By Roman Mendoza
PORTLAND, OR – On the steps of the Multnomah County Justice Center, a local Black Lives Matter speaker makes a passionate “Thank You” to the Wall of Moms, while surrounded city and county officials, along with estimates of more than 3,000 demonstrators.
The speaker captivated the crowd by thanking the abundance of support given by the WoM. He asked the crowd, “Portland, do you know why your moms are out here?” He then asked, “Do you remember George Floyd?” The crowd cheers at his name. The speaker continues, “They’re out here because when George Floyd died, he called for his mama… And all these Portland mamas heard him.”
I arrived in Portland around 8 p.m. and began making my way to Tom McCall Waterfront Park, where Portland’s Wall of Moms met with Black Lives Matter. These are just two of the organizations and groups who have been protesting police brutality, and now federal police presence in Portland. The federal police are made up of many departments too, like ICE, CBP (Customs and Border Protection), and U.S. Marshals, acting under the Federal Protection Service.
From the waterfront, the crowd marched to meet other groups and an even larger crowd at the Justice Center. The groups met around 9:30 p.m. and took time to acknowledge safety, goals, community, and even more safety. Leaders warned, the police will be out tonight and they will use force. Then, they led a chant renouncing fear and embracing courage.
Between 10:30 p.m. and 11 p.m. most of the crowd marched half a block from the Justice Center to the Edith Green-Wendell Wyatt Federal Building. The federal building was fenced in black steel, and reinforced by concrete “Jersey” barriers. The majority of protesters were peaceful but there were outliers.
A small group of no more than 20 began rocking the fence. After gaining momentum and swaying the fence, federal officers announced that interference with the fence would prompt crowd control measures, including force.
The group persisted, and true to their word, federal officers began shooting tear gas, pepper balls, and flash bangs. The group rocking the fence dispersed but the peaceful protesters had formed a line, using umbrellas as cover. They also had people with leaf blowers, clearing the air.
The leaf blowers are so successful that I recorded an officer with a leaf blower using it in the same fashion.
There were glaring gaps between all these: the federal building and officers, the officers and the fence, as well as between the fence and protesters. The problem with tear gas and pepper is that it is indiscriminate. It affects bad actors and peaceful protectors alike, lumping everyone on the side of criminal activity.
I moved between the front line and areas that were clear of gas because I was affected. Some rounds affected me more than others. After being subjected to crowd control measures for being in the same vicinity, I was disoriented. The gas affects your skin, eyes, and breathing. The best way to describe it is that it is disorienting.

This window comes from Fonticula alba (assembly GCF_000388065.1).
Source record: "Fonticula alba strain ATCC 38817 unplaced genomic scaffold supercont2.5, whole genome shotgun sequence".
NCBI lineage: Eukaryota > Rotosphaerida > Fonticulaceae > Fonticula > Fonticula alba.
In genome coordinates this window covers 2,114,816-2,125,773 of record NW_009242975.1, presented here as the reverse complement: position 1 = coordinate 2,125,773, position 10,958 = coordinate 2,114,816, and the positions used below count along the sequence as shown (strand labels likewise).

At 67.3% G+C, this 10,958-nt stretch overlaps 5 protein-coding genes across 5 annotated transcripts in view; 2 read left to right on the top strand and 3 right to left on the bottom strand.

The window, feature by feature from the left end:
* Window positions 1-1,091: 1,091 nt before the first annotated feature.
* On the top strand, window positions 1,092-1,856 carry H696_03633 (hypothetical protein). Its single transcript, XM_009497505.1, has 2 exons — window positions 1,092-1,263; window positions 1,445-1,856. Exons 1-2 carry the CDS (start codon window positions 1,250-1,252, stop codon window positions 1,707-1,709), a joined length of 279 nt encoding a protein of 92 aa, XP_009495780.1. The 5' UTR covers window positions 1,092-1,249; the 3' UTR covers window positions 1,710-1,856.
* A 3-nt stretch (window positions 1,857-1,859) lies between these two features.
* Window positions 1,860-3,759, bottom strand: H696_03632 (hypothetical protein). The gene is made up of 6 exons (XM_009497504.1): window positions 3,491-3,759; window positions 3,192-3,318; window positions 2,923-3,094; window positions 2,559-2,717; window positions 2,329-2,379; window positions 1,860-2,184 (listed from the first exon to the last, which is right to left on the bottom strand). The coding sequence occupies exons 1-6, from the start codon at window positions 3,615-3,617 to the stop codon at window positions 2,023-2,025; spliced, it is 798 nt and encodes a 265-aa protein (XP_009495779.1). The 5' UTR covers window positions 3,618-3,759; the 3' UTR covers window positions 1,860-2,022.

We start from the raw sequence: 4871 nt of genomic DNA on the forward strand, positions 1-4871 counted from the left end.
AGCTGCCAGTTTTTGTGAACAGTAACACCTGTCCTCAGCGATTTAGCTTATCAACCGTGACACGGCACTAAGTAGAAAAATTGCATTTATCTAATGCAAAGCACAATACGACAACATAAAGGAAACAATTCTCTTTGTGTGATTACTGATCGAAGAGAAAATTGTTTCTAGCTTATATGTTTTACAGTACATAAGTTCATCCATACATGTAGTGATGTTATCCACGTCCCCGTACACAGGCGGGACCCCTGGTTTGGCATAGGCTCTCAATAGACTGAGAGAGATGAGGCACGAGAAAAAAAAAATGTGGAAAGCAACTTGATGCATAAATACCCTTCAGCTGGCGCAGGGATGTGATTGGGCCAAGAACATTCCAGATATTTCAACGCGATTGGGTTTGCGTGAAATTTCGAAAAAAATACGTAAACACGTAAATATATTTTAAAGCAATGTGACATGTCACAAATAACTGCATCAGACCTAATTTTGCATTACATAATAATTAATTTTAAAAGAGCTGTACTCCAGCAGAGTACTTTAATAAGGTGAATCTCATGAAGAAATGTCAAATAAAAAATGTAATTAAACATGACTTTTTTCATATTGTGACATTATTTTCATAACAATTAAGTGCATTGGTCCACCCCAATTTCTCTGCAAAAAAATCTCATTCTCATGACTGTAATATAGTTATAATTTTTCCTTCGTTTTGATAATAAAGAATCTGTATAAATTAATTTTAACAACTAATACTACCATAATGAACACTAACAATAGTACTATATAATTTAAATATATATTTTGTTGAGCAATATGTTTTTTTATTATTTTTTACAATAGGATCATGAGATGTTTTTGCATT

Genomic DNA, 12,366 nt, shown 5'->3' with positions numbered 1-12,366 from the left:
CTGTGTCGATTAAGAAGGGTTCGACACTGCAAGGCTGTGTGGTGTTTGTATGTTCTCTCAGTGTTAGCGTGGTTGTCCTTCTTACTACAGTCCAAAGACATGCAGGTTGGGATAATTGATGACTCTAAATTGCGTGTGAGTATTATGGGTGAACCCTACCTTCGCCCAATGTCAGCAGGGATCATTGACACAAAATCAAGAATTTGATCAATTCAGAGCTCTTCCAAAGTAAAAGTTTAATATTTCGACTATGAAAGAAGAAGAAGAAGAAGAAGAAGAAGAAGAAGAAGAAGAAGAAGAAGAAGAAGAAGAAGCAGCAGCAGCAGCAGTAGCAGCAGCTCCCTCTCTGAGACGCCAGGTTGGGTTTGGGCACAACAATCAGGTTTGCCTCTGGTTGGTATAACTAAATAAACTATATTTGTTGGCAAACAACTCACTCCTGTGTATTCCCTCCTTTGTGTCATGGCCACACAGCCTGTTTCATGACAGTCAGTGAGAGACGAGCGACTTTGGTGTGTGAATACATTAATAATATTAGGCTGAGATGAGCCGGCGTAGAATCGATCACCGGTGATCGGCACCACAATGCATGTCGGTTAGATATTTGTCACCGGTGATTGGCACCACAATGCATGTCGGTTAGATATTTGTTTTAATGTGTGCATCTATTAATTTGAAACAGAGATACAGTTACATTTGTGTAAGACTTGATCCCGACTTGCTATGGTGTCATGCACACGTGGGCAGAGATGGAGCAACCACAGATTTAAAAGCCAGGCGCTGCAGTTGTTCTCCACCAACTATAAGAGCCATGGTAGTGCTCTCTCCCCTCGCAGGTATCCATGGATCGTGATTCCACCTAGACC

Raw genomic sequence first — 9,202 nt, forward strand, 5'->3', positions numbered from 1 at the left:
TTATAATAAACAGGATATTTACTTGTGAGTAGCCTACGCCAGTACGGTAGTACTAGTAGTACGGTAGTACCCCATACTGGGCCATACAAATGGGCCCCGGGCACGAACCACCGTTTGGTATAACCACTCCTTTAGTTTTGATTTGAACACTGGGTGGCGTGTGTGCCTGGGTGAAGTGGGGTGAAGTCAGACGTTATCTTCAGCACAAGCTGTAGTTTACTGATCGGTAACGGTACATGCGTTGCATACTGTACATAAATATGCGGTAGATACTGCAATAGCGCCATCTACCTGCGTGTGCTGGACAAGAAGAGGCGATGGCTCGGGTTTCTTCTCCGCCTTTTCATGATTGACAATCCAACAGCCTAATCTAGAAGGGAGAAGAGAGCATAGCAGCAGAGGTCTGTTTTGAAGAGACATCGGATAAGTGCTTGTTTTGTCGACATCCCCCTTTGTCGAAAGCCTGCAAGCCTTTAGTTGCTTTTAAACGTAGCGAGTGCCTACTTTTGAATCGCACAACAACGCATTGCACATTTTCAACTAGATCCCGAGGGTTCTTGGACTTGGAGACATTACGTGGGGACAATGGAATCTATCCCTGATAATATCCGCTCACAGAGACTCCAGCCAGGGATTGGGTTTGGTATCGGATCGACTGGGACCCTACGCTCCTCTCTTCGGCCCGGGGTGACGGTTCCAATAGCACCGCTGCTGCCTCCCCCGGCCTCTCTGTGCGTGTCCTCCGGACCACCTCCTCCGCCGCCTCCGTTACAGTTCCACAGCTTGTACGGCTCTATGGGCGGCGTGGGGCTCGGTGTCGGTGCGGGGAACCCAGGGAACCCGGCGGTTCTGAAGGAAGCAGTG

Blinking tears out, heavy breathing in a mask, and irritated skin makes dispersing especially hard. Tens of people moved with their heads down, one arm out, coughing, trying to feel their way to safety. As the people at the front moved back, people from the back moved up. This went on until about midnight.
The Federal Protection Service eventually declared an unlawful assembly and dispersed the crowd even further. At this point most people left the area. There were still hundreds of people but not nearly the thousands had been there moments earlier.
The discretion of the officers changed after they declared the assembly unlawful for the three blocks surrounding the federal building, despite the protest only taking place immediately in front of the federal building.
They began to shoot pepper and tear gas at people for seemingly no reason. The people they targeted were not on federal property, and many from what I observed, were just standing, kneeling, shouting, and speaking.
The holdovers from this dispersal moved to the street intersection near the federal building. They created a phalanx with makeshift shields and umbrellas. Behind the phalanx, they started a small bonfire in the street, using pallets and rubbish. They were also blowing bubbles, and had a dancing drum circle.
As the tension eased, I felt the night was coming to an end, and I got ready to leave the scene. I was three blocks away from the federal building and I heard people shouting. “They’re coming, they’re coming,” they shouted as they ran.
I ran back to the federal building and got back there right after federal officers came out of the fenced area and dispersed the people having a bonfire in the street. What I saw next made me feel I was in a war zone. Multiple lines of federal officers cleared the streets using tear gas and flash bangs. The gas was so thick, I could not go back the way I came.
I circled back to get in front of the gas. With most people dispersed, and finding myself alone, I made my way back to my car. There was a large federal presence on the city blocks. They were lined up in a standoff with a few protesters. And, then they turned around, apparently to go in for the night.
Fireworks were sporadically tossed over the fence at federal officers, but officers did not appear to be targeting those who threw them.
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